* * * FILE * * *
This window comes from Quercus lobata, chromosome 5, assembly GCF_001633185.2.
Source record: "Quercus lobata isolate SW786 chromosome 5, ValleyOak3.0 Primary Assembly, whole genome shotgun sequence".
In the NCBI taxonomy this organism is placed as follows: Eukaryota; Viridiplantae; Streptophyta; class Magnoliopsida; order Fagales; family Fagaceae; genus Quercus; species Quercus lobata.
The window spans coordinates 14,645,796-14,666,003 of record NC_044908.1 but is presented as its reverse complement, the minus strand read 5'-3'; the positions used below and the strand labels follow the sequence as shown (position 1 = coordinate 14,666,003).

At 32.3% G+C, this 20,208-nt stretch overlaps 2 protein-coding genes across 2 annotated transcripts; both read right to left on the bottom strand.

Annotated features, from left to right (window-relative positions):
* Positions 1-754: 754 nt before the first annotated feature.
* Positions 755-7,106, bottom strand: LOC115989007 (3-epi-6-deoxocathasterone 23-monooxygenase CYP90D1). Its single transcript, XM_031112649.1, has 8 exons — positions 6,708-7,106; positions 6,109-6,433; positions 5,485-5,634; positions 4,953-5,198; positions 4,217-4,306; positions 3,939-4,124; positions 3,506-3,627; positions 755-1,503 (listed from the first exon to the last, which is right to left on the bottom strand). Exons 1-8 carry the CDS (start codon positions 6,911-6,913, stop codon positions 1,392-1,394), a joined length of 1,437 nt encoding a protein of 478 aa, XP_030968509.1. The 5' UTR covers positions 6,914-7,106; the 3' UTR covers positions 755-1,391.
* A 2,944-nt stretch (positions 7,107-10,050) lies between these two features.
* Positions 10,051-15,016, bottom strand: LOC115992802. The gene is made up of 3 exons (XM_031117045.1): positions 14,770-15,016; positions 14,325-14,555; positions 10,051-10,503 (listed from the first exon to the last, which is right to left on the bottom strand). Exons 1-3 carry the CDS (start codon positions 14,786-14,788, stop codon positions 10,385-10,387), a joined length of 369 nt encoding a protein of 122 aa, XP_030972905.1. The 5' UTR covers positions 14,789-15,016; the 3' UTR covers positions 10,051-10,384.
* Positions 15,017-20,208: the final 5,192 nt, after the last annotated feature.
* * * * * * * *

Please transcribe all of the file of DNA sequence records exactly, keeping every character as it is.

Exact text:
This window comes from Quercus lobata, chromosome 5, assembly GCF_001633185.2.
Source record: "Quercus lobata isolate SW786 chromosome 5, ValleyOak3.0 Primary Assembly, whole genome shotgun sequence".
In the NCBI taxonomy this organism is placed as follows: Eukaryota; Viridiplantae; Streptophyta; class Magnoliopsida; order Fagales; family Fagaceae; genus Quercus; species Quercus lobata.
The window spans coordinates 14,645,796-14,666,003 of record NC_044908.1 but is presented as its reverse complement, the minus strand read 5'-3'; the positions used below and the strand labels follow the sequence as shown (position 1 = coordinate 14,666,003).

At 32.3% G+C, this 20,208-nt stretch overlaps 2 protein-coding genes across 2 annotated transcripts; both read right to left on the bottom strand.

Annotated features, from left to right (window-relative positions):
* Positions 1-754: 754 nt before the first annotated feature.
* Positions 755-7,106, bottom strand: LOC115989007 (3-epi-6-deoxocathasterone 23-monooxygenase CYP90D1). Its single transcript, XM_031112649.1, has 8 exons — positions 6,708-7,106; positions 6,109-6,433; positions 5,485-5,634; positions 4,953-5,198; positions 4,217-4,306; positions 3,939-4,124; positions 3,506-3,627; positions 755-1,503 (listed from the first exon to the last, which is right to left on the bottom strand). Exons 1-8 carry the CDS (start codon positions 6,911-6,913, stop codon positions 1,392-1,394), a joined length of 1,437 nt encoding a protein of 478 aa, XP_030968509.1. The 5' UTR covers positions 6,914-7,106; the 3' UTR covers positions 755-1,391.
* A 2,944-nt stretch (positions 7,107-10,050) lies between these two features.
* Positions 10,051-15,016, bottom strand: LOC115992802. The gene is made up of 3 exons (XM_031117045.1): positions 14,770-15,016; positions 14,325-14,555; positions 10,051-10,503 (listed from the first exon to the last, which is right to left on the bottom strand). Exons 1-3 carry the CDS (start codon positions 14,786-14,788, stop codon positions 10,385-10,387), a joined length of 369 nt encoding a protein of 122 aa, XP_030972905.1. The 5' UTR covers positions 14,789-15,016; the 3' UTR covers positions 10,051-10,384.
* Positions 15,017-20,208: the final 5,192 nt, after the last annotated feature.